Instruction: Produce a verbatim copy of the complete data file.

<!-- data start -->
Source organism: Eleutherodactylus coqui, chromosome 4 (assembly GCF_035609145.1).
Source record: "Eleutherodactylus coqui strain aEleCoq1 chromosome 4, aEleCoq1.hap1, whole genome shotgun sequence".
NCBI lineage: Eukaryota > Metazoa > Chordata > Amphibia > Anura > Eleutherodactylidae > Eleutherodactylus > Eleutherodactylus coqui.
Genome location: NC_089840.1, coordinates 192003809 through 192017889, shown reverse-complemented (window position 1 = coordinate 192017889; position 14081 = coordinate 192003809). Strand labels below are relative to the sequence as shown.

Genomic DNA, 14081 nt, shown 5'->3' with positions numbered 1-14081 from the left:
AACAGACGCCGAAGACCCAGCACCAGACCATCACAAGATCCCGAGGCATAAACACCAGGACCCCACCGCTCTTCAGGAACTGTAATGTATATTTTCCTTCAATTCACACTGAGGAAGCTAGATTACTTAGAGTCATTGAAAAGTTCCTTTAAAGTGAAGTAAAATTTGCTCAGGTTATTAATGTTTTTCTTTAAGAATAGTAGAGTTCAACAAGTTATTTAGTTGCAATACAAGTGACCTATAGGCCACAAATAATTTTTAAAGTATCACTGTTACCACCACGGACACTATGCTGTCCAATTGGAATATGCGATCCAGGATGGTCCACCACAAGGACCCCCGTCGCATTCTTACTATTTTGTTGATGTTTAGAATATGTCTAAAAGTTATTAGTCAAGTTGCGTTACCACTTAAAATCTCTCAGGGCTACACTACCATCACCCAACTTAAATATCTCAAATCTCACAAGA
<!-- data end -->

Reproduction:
Source organism: Eleutherodactylus coqui, chromosome 4 (assembly GCF_035609145.1).
Source record: "Eleutherodactylus coqui strain aEleCoq1 chromosome 4, aEleCoq1.hap1, whole genome shotgun sequence".
NCBI lineage: Eukaryota > Metazoa > Chordata > Amphibia > Anura > Eleutherodactylidae > Eleutherodactylus > Eleutherodactylus coqui.
Genome location: NC_089840.1, coordinates 192003809 through 192017889, shown reverse-complemented (window position 1 = coordinate 192017889; position 14081 = coordinate 192003809). Strand labels below are relative to the sequence as shown.

Genomic DNA, 14081 nt, shown 5'->3' with positions numbered 1-14081 from the left:
AACAGACGCCGAAGACCCAGCACCAGACCATCACAAGATCCCGAGGCATAAACACCAGGACCCCACCGCTCTTCAGGAACTGTAATGTATATTTTCCTTCAATTCACACTGAGGAAGCTAGATTACTTAGAGTCATTGAAAAGTTCCTTTAAAGTGAAGTAAAATTTGCTCAGGTTATTAATGTTTTTCTTTAAGAATAGTAGAGTTCAACAAGTTATTTAGTTGCAATACAAGTGACCTATAGGCCACAAATAATTTTTAAAGTATCACTGTTACCACCACGGACACTATGCTGTCCAATTGGAATATGCGATCCAGGATGGTCCACCACAAGGACCCCCGTCGCATTCTTACTATTTTGTTGATGTTTAGAATATGTCTAAAAGTTATTAGTCAAGTTGCGTTACCACTTAAAATCTCTCAGGGCTACACTACCATCACCCAACTTAAATATCTCAAATCTCACAAGA